Norfolk dogs star in Mundesley author’s book about canine arthritis

PUBLISHED: 11:01 30 September 2012

Gill Carrick, author of My Dog has Arthritis, pictured with Tilly the dog.

Gill Carrick, author of My Dog has Arthritis, pictured with Tilly the dog. PHOTO: ANTONY KELLY


Aching joints needn’t stop man’s best friends living a fun and active live according to the author of a new book about canine arthritis.

Writer Gill Carrick, from Mundesley, spent a year interviewing leading vets and compiling case studies to produce her latest book “My Dog has Arthritis but Lives Life to the Full”.

The guide describes different types of arthritis, how to diagnose it and the breeds most affected. It explores the pros and cons of different treatments from medication, physiotherapy and hydrotherapy to alternative remedies and dietary supplements. There is also a section on simple changes that can make an arthritic dog more comfortable, including orthopaedic beds, supportive walking harnesses, warm coats and dog strollers.

The last part of the book tackles the difficult subject of euthanasia when all treatments have failed and the dogs is suffering.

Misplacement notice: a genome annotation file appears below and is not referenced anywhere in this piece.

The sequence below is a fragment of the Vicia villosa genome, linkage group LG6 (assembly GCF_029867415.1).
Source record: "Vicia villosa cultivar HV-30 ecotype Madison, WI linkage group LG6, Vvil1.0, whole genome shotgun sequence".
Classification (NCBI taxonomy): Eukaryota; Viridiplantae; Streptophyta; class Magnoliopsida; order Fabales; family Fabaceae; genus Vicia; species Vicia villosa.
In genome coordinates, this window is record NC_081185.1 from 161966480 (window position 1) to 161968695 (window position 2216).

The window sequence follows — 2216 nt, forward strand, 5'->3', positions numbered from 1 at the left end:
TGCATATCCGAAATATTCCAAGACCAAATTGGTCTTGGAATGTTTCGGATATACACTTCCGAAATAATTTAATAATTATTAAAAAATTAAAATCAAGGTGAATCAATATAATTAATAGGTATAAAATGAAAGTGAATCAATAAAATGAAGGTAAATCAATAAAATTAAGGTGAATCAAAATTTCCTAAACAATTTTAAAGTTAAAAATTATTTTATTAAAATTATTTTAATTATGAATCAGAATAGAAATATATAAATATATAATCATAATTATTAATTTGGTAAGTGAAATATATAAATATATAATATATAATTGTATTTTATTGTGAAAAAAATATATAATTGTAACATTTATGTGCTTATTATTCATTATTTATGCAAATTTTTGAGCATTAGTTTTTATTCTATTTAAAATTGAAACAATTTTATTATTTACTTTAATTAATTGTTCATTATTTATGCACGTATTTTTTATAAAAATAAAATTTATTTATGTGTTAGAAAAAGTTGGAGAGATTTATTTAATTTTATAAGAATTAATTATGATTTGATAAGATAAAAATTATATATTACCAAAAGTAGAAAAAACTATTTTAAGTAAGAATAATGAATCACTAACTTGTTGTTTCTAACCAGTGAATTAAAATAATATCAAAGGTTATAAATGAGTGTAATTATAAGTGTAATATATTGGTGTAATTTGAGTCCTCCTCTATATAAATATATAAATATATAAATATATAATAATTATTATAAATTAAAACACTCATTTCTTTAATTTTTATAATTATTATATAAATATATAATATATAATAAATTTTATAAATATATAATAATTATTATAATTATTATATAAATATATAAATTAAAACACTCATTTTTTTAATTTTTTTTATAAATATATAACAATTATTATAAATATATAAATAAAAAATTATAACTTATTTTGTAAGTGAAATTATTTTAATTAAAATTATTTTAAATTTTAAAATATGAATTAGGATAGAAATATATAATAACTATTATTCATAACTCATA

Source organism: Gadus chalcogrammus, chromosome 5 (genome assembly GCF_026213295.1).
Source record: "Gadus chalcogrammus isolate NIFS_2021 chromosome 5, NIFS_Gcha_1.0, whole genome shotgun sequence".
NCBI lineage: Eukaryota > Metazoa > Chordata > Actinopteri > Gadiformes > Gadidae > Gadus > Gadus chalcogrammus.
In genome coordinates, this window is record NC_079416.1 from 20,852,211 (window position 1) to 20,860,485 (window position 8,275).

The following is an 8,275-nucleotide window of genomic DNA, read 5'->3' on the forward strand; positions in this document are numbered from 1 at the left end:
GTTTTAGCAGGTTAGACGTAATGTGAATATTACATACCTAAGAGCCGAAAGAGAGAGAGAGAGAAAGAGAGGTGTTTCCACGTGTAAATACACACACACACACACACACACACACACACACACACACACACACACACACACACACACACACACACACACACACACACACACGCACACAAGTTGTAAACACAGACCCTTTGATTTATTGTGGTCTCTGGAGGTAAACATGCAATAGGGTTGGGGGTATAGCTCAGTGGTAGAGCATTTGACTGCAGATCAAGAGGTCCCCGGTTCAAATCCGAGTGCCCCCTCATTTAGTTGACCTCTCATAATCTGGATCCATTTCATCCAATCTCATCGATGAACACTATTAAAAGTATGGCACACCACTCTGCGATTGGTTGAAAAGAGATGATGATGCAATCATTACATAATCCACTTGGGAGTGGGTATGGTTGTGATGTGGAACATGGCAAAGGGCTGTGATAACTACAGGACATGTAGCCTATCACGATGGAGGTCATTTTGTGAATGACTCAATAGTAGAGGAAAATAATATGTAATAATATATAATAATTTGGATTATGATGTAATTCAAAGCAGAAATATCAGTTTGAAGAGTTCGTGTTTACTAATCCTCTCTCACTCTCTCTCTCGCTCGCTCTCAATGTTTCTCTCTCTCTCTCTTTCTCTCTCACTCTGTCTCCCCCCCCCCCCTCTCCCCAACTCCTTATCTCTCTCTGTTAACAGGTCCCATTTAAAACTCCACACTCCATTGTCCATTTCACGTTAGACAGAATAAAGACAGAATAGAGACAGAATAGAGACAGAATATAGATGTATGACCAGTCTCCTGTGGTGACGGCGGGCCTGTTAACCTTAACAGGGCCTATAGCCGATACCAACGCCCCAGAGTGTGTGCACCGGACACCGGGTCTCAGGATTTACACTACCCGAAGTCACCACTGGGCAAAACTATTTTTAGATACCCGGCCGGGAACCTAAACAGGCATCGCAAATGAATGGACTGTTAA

Each section is backed up with case studies from owners and colour photos of their dogs, many who live in Norfolk.

Arthritis affects one in five dogs of all ages and the case studies include puppies with hip dysplasia as well as older dogs with age-related conditions.

Miss Carrick said: “While writing the book I realised dogs are very stoical, although I should have known that already. They will just plod on and follow their owners around, even though they might be in pain. They just won’t give up.

“There are so many touching stories in the book. One of them is a collie cross who was found at the side of the road next to his dead mother. He didn’t have the greatest start in life but he had the right treatment and he is now the king of the agility circuit and both dog and owner have a fantastic time together.”

Miss Carrick decided to write about canine arthritis after completing a book about the condition in humans. She appealed through the Eastern Daily Press and local radio for the case studies and interviewed animal health professionals from across the country as part of her research. She now plans to write about feline arthritis.

The book, which is published by Hubble & Hattie, costs £9.99. It will be available in bookshops and online from the end of October.

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